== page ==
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Ryan Braun: ‘Any good hitter has to be pitched up and in at times’

Aug 4, 2011, 1:58 AM EDT


We’ve written plenty in this blog today about Tony La Russa and the shenanigans in Tuesday night’s Cardinals-Brewers game, so while it’s been fun, I’m not going to rehash the whole thing again.

If you need a recap, go here, here and even here.

But I did want to point out that Ryan Braun, the innocent victim in all of this, handled the whole thing perfectly. If you’d like a lesson in maturity, Mr. La Russa, have a talk with Mr. Braun.

From Tom Haudricourt of the Milwaukee Journal Sentinel:

“I get it; I certainly understand where he (La Russa) is coming from,” said Braun. “At the same time, i think any good hitter in this league has to be pitched up and in at times. I get it, Prince gets it. You have to throw Albert that way, (Matt) Holliday, Lance Berkman. You can’t allow guys to be comfortable.

“Occasionally, you have to make that pitch. Nobody wants to hit anybody. I don’t think that’s really the intent. Clearly, we weren’t trying to hit Albert on an 0-1 pitch, first and third with nobody out, and Holliday and Berkman coming up next. But I think any good hitter in this league has to be pitched that way on occasion. Again, the intent is never to hit anybody.

“In general, every good hitter, anybody that can consistently drive the ball and hit home runs, occasionally you have to throw them inside. That’s just the way the game works.”

There are plenty of good nuggets in the story, so click and read. Braun said the incident was over for him and he didn’t expect any lingering problems. He also said that he was surprised the Cardinals decided to hit him with the score tied late in the game, joking that “maybe it was an accident.”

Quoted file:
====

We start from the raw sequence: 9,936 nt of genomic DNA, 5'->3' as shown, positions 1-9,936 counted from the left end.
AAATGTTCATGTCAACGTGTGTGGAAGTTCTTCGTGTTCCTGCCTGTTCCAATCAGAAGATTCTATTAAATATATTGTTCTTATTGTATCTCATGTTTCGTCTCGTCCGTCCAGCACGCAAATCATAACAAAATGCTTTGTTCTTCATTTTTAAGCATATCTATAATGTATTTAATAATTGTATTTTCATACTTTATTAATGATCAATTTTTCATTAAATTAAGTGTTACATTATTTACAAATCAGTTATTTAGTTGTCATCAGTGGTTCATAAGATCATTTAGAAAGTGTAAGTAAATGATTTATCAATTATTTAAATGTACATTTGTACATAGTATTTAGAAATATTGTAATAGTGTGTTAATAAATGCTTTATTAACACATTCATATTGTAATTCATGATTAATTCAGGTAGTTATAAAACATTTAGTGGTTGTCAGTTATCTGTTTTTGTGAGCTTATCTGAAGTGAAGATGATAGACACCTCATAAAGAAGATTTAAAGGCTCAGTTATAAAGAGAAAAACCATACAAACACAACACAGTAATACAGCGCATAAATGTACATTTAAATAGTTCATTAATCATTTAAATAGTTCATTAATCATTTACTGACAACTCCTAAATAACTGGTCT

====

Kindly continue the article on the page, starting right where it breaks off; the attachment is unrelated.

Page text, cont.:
And on a final note, Braun said that while walking to first base he told Yadier Molina that the Brewers didn’t hit Pujols on purpose, and that Molina agreed. La Russa has also stated that he didn’t think the Brewers hit Pujols on purpose, but that he needed to send a message by going inside on Braun.

But this begs the question: If the Pujols plunking was an accident, what message is La Russa trying to send? That he’ll do whatever it takes to protect his players from accidents? It’s all very silly, really, and Braun deserves praise for laughing at the whole thing.

On a side note, I tackled the issue of baseball’s unwritten rules last year, and Braun happens to be featured prominently in the piece. Check it out here.

You can follow Bob on Twitter here, or if Facebook is your thing, be his friend here.

  1. natstowngreg - Aug 4, 2011 at 8:53 AM

    Elect Braun to Congress. It needs more adults.

    • bigdicktater - Aug 4, 2011 at 9:10 PM

      2 people are giving this a thumbs down?
      Do you have an issue with Braun or are you sticking up for the childish disfunctional louts that sit in Congress?

  2. okwhitefalcon - Aug 4, 2011 at 11:18 AM

    “But this begs the question: If the Pujols plunking was an accident, what message is La Russa trying to send”

    Fairly simple, if you’re gonna in – you better know where it’s going. Accident or not.

    • spudchukar - Aug 4, 2011 at 11:40 AM

      Exactly. The ol’ “but mom I didn’t do it on purpose” excuse doesn’t work in baseball, and it shouldn’t.

    • Ryan Lansing - Aug 4, 2011 at 5:34 PM

      You have to pitch inside to get guys out. Even pitchers with all-time great control will hit a guy by accident once in a while. If you’re saying that guys without perfect control shouldn’t pitch inside off the plate, you’re saying they should just let Pujols hit 100 homers a year.

  3. macjacmccoy - Aug 4, 2011 at 4:08 PM

    If teams become afraid of endangering Pujos health by pitching inside and maybe accidently hitting bc they think they will retaliate by hitting their best player then its not silly it works.

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